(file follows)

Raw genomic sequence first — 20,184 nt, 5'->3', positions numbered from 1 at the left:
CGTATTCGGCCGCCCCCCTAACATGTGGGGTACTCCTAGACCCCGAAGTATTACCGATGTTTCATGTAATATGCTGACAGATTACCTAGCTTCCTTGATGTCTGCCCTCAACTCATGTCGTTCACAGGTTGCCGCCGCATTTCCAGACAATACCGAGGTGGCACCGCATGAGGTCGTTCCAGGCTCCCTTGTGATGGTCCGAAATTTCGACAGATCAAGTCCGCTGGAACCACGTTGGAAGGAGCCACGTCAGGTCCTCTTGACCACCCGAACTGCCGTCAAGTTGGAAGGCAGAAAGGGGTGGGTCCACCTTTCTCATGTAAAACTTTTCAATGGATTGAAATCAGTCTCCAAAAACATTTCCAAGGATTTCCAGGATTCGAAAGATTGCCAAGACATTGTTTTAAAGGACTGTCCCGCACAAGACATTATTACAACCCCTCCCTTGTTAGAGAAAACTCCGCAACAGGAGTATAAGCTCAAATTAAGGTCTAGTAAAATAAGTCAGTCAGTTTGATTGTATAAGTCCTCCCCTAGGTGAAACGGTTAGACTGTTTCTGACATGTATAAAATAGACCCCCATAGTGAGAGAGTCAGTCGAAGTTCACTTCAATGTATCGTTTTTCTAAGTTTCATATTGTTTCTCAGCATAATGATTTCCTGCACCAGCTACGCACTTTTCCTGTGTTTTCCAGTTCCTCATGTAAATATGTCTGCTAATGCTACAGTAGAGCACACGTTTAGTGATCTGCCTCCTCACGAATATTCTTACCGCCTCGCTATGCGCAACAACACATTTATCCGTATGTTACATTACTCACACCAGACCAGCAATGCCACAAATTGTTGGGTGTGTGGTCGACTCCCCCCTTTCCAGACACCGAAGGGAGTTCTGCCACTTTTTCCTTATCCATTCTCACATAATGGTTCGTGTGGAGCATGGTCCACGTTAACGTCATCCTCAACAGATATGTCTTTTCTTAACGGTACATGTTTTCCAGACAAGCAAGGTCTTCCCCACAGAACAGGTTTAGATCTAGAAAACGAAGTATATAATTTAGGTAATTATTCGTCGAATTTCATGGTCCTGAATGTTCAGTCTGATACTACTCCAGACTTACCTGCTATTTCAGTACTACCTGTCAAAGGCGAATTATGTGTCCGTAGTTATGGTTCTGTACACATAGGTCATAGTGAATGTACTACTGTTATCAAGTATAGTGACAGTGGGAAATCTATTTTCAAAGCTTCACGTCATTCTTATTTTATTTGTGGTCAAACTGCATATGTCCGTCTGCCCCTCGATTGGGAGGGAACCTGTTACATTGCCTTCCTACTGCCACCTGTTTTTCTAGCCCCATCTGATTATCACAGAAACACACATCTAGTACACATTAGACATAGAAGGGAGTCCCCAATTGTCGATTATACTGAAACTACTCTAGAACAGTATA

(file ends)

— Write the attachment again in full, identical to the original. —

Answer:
Raw genomic sequence first — 20,184 nt, 5'->3', positions numbered from 1 at the left:
CGTATTCGGCCGCCCCCCTAACATGTGGGGTACTCCTAGACCCCGAAGTATTACCGATGTTTCATGTAATATGCTGACAGATTACCTAGCTTCCTTGATGTCTGCCCTCAACTCATGTCGTTCACAGGTTGCCGCCGCATTTCCAGACAATACCGAGGTGGCACCGCATGAGGTCGTTCCAGGCTCCCTTGTGATGGTCCGAAATTTCGACAGATCAAGTCCGCTGGAACCACGTTGGAAGGAGCCACGTCAGGTCCTCTTGACCACCCGAACTGCCGTCAAGTTGGAAGGCAGAAAGGGGTGGGTCCACCTTTCTCATGTAAAACTTTTCAATGGATTGAAATCAGTCTCCAAAAACATTTCCAAGGATTTCCAGGATTCGAAAGATTGCCAAGACATTGTTTTAAAGGACTGTCCCGCACAAGACATTATTACAACCCCTCCCTTGTTAGAGAAAACTCCGCAACAGGAGTATAAGCTCAAATTAAGGTCTAGTAAAATAAGTCAGTCAGTTTGATTGTATAAGTCCTCCCCTAGGTGAAACGGTTAGACTGTTTCTGACATGTATAAAATAGACCCCCATAGTGAGAGAGTCAGTCGAAGTTCACTTCAATGTATCGTTTTTCTAAGTTTCATATTGTTTCTCAGCATAATGATTTCCTGCACCAGCTACGCACTTTTCCTGTGTTTTCCAGTTCCTCATGTAAATATGTCTGCTAATGCTACAGTAGAGCACACGTTTAGTGATCTGCCTCCTCACGAATATTCTTACCGCCTCGCTATGCGCAACAACACATTTATCCGTATGTTACATTACTCACACCAGACCAGCAATGCCACAAATTGTTGGGTGTGTGGTCGACTCCCCCCTTTCCAGACACCGAAGGGAGTTCTGCCACTTTTTCCTTATCCATTCTCACATAATGGTTCGTGTGGAGCATGGTCCACGTTAACGTCATCCTCAACAGATATGTCTTTTCTTAACGGTACATGTTTTCCAGACAAGCAAGGTCTTCCCCACAGAACAGGTTTAGATCTAGAAAACGAAGTATATAATTTAGGTAATTATTCGTCGAATTTCATGGTCCTGAATGTTCAGTCTGATACTACTCCAGACTTACCTGCTATTTCAGTACTACCTGTCAAAGGCGAATTATGTGTCCGTAGTTATGGTTCTGTACACATAGGTCATAGTGAATGTACTACTGTTATCAAGTATAGTGACAGTGGGAAATCTATTTTCAAAGCTTCACGTCATTCTTATTTTATTTGTGGTCAAACTGCATATGTCCGTCTGCCCCTCGATTGGGAGGGAACCTGTTACATTGCCTTCCTACTGCCACCTGTTTTTCTAGCCCCATCTGATTATCACAGAAACACACATCTAGTACACATTAGACATAGAAGGGAGTCCCCAATTGTCGATTATACTGAAACTACTCTAGAACAGTATA